Men were made to be bold, strong leaders.  However, our society has attempted to repress these traits.  (Sidebar: Look what happens in schools with little boys and girls.  Schools are organized for little girls who can sit quietly and sweetly with their hands folded at the desk.  Of course I was never one of those little girls, but generally speaking the schools were. And the little boys?  Well, we say they have ADD and we drug them so they’ll sit like little girls with their hands folded sweetly.) If you look at the way men (especially dads) are portrayed on TV, you’d think we were all a bunch of irresponsible, befuddled, nincompoops, who can only function with the help of a “smart” female partner, friend, or spouse.

He titles his blog: The 7 Traits of Real Men.  Women — I want you to read them because this is the guy you should look for.  Men — I want you to read them so you can stop being weenies and take back your masculinity, your parts, your giblets — if you get my drift.   I can’t believe how many women who have called my show over the years who I’ve told they should have married another woman because the traits they wanted in their husband are not masculine.

Raising Boys Into Men

I was reading William Bennett’s article, “Have We Forgotten How to Raise Boys Into Men?” and realized I talk about this on my program way too often, which is a sad state of affairs.  Bennett comments:

Fashioning men has never been easy, but today it seems particularly tough. Boys need heroes to embody the everlasting qualities of manhood: honor, duty, valor, and integrity.

Mostly I hear from women who marry young guys who play video games.

Bennett goes on to state:

Without such role models, boys will naturally choose perpetual childhood over the rigors of becoming a man-as many women, teachers, coaches, employers, and adults in authority can quickly attest to today.

Even though the National Organization of (I Don’t Know What Kind) of Women continues to bleat and lie, women are better educated, more ambitious, and more successful than men today than ever before.  But we see a real decline in manhood.  Men earning college degrees have fallen from 60% in 1970 to 43% in 2006.  In 1950, only five percent of men in the prime working age were unemployed.  Today, it’s at 20%, the highest ever recorded.

But that’s not even the biggest problem.  The biggest problem we have in our society today is men are more distant from their family and children than ever before.  The out-of-wedlock birthrate is over 40%.  Fathers are missing from their boys’ lives in devastating numbers.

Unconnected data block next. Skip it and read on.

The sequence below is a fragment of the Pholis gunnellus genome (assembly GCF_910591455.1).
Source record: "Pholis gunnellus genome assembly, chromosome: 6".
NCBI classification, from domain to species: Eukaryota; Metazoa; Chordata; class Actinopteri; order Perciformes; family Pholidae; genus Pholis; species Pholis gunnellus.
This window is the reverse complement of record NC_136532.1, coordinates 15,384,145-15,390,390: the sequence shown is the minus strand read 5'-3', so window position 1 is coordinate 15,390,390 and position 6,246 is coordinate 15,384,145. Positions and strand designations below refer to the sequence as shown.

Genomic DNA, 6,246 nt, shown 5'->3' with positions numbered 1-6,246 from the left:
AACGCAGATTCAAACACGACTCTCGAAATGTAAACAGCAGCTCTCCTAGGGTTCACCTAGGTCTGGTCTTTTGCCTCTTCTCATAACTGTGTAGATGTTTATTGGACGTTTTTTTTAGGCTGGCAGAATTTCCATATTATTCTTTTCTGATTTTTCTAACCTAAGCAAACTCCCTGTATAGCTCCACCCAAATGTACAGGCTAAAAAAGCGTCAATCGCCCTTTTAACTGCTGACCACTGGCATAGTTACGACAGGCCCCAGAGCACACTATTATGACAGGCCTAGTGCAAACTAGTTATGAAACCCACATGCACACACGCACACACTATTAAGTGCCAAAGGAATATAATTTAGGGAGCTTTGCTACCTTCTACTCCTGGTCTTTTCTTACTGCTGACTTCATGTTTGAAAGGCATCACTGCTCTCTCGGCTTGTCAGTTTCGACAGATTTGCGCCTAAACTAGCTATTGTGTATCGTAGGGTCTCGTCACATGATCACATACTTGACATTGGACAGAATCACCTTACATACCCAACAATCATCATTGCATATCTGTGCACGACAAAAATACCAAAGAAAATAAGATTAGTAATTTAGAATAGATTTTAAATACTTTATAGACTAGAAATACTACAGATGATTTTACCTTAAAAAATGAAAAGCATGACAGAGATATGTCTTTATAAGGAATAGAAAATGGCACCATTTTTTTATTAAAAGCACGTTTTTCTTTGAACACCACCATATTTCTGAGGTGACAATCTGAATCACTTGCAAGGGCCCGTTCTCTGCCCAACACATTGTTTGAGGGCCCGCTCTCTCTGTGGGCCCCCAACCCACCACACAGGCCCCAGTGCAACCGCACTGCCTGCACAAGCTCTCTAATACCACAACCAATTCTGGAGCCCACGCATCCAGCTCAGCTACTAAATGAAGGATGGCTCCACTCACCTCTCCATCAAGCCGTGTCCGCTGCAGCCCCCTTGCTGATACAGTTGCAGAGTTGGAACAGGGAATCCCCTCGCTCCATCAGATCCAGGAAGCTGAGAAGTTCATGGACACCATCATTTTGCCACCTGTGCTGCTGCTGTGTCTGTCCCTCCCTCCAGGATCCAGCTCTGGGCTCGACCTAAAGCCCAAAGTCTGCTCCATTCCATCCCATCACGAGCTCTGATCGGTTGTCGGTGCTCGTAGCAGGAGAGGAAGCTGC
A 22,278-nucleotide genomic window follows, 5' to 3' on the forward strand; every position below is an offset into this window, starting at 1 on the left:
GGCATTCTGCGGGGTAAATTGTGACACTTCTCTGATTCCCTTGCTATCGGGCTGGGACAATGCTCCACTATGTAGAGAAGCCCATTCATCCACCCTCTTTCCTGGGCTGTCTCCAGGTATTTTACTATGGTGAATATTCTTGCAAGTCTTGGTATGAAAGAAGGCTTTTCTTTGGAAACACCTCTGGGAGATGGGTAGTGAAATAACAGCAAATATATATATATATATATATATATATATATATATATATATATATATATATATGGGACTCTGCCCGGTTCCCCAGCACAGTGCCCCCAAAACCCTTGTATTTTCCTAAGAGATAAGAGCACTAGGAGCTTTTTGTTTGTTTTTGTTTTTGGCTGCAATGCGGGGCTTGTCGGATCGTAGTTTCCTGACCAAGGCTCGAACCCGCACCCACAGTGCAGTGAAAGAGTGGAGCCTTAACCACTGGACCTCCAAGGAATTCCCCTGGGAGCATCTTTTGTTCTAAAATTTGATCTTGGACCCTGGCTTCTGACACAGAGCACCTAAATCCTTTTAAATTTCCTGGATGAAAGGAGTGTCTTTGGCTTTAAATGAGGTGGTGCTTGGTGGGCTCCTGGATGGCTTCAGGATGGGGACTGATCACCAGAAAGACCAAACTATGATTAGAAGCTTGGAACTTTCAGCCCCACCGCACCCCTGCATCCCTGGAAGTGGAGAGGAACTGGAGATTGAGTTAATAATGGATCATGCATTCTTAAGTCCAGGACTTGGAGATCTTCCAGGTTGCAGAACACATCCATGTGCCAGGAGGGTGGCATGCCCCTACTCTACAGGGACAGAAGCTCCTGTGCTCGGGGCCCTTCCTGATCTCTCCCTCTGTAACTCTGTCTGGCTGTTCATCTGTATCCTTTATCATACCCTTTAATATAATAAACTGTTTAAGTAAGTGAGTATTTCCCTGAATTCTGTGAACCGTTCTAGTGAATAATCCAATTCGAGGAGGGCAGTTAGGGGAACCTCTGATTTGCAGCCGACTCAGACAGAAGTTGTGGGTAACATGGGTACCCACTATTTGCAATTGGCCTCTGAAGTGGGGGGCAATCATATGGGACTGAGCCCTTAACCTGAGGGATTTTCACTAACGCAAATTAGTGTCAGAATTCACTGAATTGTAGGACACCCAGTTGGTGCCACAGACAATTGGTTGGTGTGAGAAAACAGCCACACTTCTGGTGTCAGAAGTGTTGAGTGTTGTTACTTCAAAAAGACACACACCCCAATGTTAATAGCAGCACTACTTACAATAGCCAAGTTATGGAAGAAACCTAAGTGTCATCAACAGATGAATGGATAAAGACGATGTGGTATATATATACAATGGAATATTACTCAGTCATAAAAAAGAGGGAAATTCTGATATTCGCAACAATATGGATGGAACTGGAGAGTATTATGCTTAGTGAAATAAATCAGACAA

And, except on 9/11 when we talked about how the firefighters were heroes because of their honor, duty, valor and integrity, we’re left with basically two images of manhood:  machismo street hoods and males who refuse to grow up.  Kay Hymowitz, who’s a great writer, talks about this in her article: “Where Have the Good Men Gone?

Young men were tuning in to cable channels… whose shows reflected the adolescent male preferences of its targeted male audiences. They watched movies with overgrown boy actors… cheering their awesome car crashes, fart jokes, breast and crotch shots, beer pong competitions and other frat-boy pranks.

… It’s been an almost universal rule of civilization that girls became women simply by reaching physical maturity, but boys had to pass a test. They needed to demonstrate courage, physical prowess or mastery of the necessary skills. The goal was to prove their competence as protectors and providers. Today, however, with women moving ahead in our advanced economy, husbands and fathers are now optional, and the qualities of character men once needed to play their roles – fortitude, stoicism, courage, fidelity – are obsolete. 

And then I came upon this blog by Thomas Matlock: “Raising Boys: A Dad’s Parenting Advice for Moms.” He brings up ten points about boys that moms forget or want to change.  Just a few include: “Think caveman,” ” Yes, it really is all about poop,” ” Pointless physical activity is perfect,” and “Bedtime is sacred.”

In my opinion, the basic problem we have in marriages today is a feminine disdain for masculinity and a refusal of males to rise to the occasion and act like strong men, not “wussies” afraid of their women.  We need them to embrace honor, duty, valor and integrity.  Instead we have at least two generations of boys raised to be male-looking girls.